The disease was named after the doctor alzheimer’s. In 1906, a neuropathologist autopsied the brain of a woman who died after suffering language problems, unpredictable behavior, and memory loss.
Dr. Alzheimer’s discovered amyloid plaques and neurofibrillary tangles, which are considered hallmarks of the disease. Know some of the factors that can contribute to its development:
Age: probability of development Alzheimer’s It doubles every 5 years after the age of 65. For most people, symptoms first appear after age 60. Early-onset Alzheimer’s is a rare form of dementia that affects people under the age of 65 and often has an inherited factor.
Family history: Genetics play an important role in an individual’s risk of contracting the disease.
Head trauma: There is a possible link between illness and repeated trauma or loss of consciousness.
Heart health: Heart problems such as high blood pressure, high cholesterol, and diabetes increase the risk of vascular dementia.
Because Alzheimer’s is still an incurable disease, some drugs have been shown to stabilize or reduce the rate of disease progression, providing more time for symptom relief, and better quality of life for patients and their families, says Santiago.
The use of the experimental drug aducanumab, indicated for the early stages of the disease, was approved by the Food and Drug Administration (FDA), the US regulatory agency equivalent to Anvisa, in June 2021. The agency has not approved a new drug for Alzheimer’s. since 2003.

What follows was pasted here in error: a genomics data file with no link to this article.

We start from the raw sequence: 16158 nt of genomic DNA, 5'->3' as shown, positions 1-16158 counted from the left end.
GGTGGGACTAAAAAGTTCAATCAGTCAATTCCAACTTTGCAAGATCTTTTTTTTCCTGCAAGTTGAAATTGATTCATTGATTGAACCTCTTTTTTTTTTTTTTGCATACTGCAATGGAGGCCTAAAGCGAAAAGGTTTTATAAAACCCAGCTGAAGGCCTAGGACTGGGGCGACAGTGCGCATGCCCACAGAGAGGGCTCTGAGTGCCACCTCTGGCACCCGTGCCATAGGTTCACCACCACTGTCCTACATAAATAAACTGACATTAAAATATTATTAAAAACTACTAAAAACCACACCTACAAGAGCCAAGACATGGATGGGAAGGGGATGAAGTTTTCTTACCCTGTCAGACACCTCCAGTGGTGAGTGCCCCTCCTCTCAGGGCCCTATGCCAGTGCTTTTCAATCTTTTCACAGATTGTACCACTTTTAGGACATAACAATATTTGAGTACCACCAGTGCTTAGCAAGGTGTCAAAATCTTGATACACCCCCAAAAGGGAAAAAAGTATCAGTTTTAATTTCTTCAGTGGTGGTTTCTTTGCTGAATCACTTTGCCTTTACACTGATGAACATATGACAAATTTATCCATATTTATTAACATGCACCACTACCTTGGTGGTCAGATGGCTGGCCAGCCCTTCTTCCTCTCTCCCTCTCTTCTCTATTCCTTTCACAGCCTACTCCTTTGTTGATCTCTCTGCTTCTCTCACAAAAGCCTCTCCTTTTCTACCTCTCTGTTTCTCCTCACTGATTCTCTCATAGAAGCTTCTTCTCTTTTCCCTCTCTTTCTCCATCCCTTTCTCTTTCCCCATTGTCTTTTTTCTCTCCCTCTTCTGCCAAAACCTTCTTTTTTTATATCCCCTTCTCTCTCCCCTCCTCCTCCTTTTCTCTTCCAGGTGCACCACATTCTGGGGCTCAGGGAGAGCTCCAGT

The drug was developed for patients with mild cognitive impairment and aims to not only alleviate symptoms but slow the progression of the disease. Pharmaceutical company Biogen and its Japanese partner Eisai have developed aducanumab, which is given by intravenous infusion to treat early Alzheimer’s disease. In July 2020, Biogen completed its application to the FDA and has been pending approval ever since.
This is the first empowerment to change the perspective of treatment. Alzheimer’s. “The drug acts on the damaged protein in the brain of people who already have the disease,” says Jerusa Smid, coordinator of the Brazilian Academy of Neurology (ABN) Scientific Cognitive Neurology and Aging Department.